As Blue-Chip Publishers Reinvent Themselves, What Does It Mean for the Industry?
Execs weigh in on existential change at Time Inc., Rodale, and Wenner Media.
It’s been a busy couple of weeks in the world of magazines. Three iconic companies made major moves, and none of those moves necessarily reflect a positive outlook on their own futures, or for the print magazine industry overall.
First, on June 13th, Time Inc. laid off 300 people in the latest round of an extended run of tumult at that company. The June 13th cutbacks came three years almost to the week when the company spun off from Time Warner. The company is also moving Food & Wine to Alabama, in part perhaps because of cost considerations.
Then on June 21st, Wenner Media announced it had sold Men’s Journal to American Media.
The sale of the 25-year-old magazine came close on the heels of the sale in March of Wenner’s Us Weekly, also to American Media, and leaves the once-powerful company with just a 51-percent stake in flagship Rolling Stone and a gaming website it launched last year.
The same day, June 21st, Rodale announced that it is exploring strategic options, a move that’s usually a precursor to divestment. The family-owned company, founded in 1930, was said to have cut 80 to 100 employees ahead of the announcement, according to the New York Post. It announced in January that it was selling some of its properties in Emmaus, Pennsylvania, in a bid to centralize and to raise $4.6 million.
Because of the blue-chip nature of the companies involved and the compressed timeframe for these momentous announcements, this two-week period stands out even in a year when the drumbeat of consolidation and cutbacks has been relentless for magazine media.
So Folio: sought to get a broader perspective on what it means for the industry. Is it just garden variety individual portfolio adjustments and rightsizing, or — given the long decline in print media and the dominance of digital advertising by Facebook and Google — a look at what’s ahead for the overall industry? We asked a range of executives for their take, including, naturally, the principals from the companies involved.
Time Inc. CEO Rich Battista, through a spokesperson, said that further consolidation (presumably of the kind that just happened at his company) is likely given the long-term secular decline in print. But part of it, he added, is advertisers wanting to work with fewer and larger partners. “Which makes Time Inc. — number one in print and the only publisher in the industry in the top 10 ComScore digital-audience ranking — uniquely positioned to benefit from the disruption in the industry,” Battista said.
And Gus Wenner, head of digital at Wenner Media, said, “As a media company in today’s environment, it is crucial to shift reliance from the print business to the brand business. Our brand is Rolling Stone, and that is what we are doing, aggressively, to ensure future growth.”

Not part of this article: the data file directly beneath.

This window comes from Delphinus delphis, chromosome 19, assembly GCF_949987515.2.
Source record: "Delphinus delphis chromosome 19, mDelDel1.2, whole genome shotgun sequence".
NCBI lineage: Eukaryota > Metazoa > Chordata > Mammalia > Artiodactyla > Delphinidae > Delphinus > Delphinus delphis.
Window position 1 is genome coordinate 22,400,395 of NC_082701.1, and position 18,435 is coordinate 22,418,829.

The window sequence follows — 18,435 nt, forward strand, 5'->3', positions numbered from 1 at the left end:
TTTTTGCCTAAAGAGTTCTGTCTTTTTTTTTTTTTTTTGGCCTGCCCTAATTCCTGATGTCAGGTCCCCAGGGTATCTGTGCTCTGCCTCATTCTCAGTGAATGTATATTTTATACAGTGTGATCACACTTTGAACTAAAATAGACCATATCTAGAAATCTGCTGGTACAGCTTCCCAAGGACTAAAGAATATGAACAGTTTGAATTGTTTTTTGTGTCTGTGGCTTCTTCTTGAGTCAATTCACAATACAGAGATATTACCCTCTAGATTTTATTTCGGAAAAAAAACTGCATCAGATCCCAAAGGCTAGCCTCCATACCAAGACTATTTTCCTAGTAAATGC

Other industry leaders, who spoke on the condition of anonymity so as not to be seen criticizing their peers and competitors, were less certain, generally casting the three moves as a sign of continued consolidation and diminishment.
“The decline in print advertising accelerated more than expected over the past year or so,” one consumer-magazine media president tells Folio: sister site min. “When looking at print-focused portfolios like Wenner, Rodale, and Time Inc., I’m not surprised that you are seeing cost cutting, brand sales and consideration of taking on strategic partners. If a portfolio of brands hasn’t managed a reasonable transition from reliance largely on print advertising, then I do think you’ll continue to see companies explore options that provide them with more cash that can be used to drive that transition,” the executive added.
Said another CEO of a major magazine media company that has seen a remarkable rebound the last two years: “I think the recent news in our industry is a sign of the continued disruption. I expect consolidation will continue, because there is a significant cost advantage to be a bigger player.”
In the end, the perspective of a senior Rodale executive may be the most accurate. It’s a sentiment often heard in these uncertain times, but it hasn’t yet stopped the inexorable tide. “The industry is evolving quickly, and while change can be disruptive, it also brings opportunity,” the Rodale executive said. “Companies like Rodale, with deep customer relationships rooted in a mix of sought-after health and wellness content and utility-driven products, will succeed over the long term by finding the right ways to engage with customers across multiple platforms.”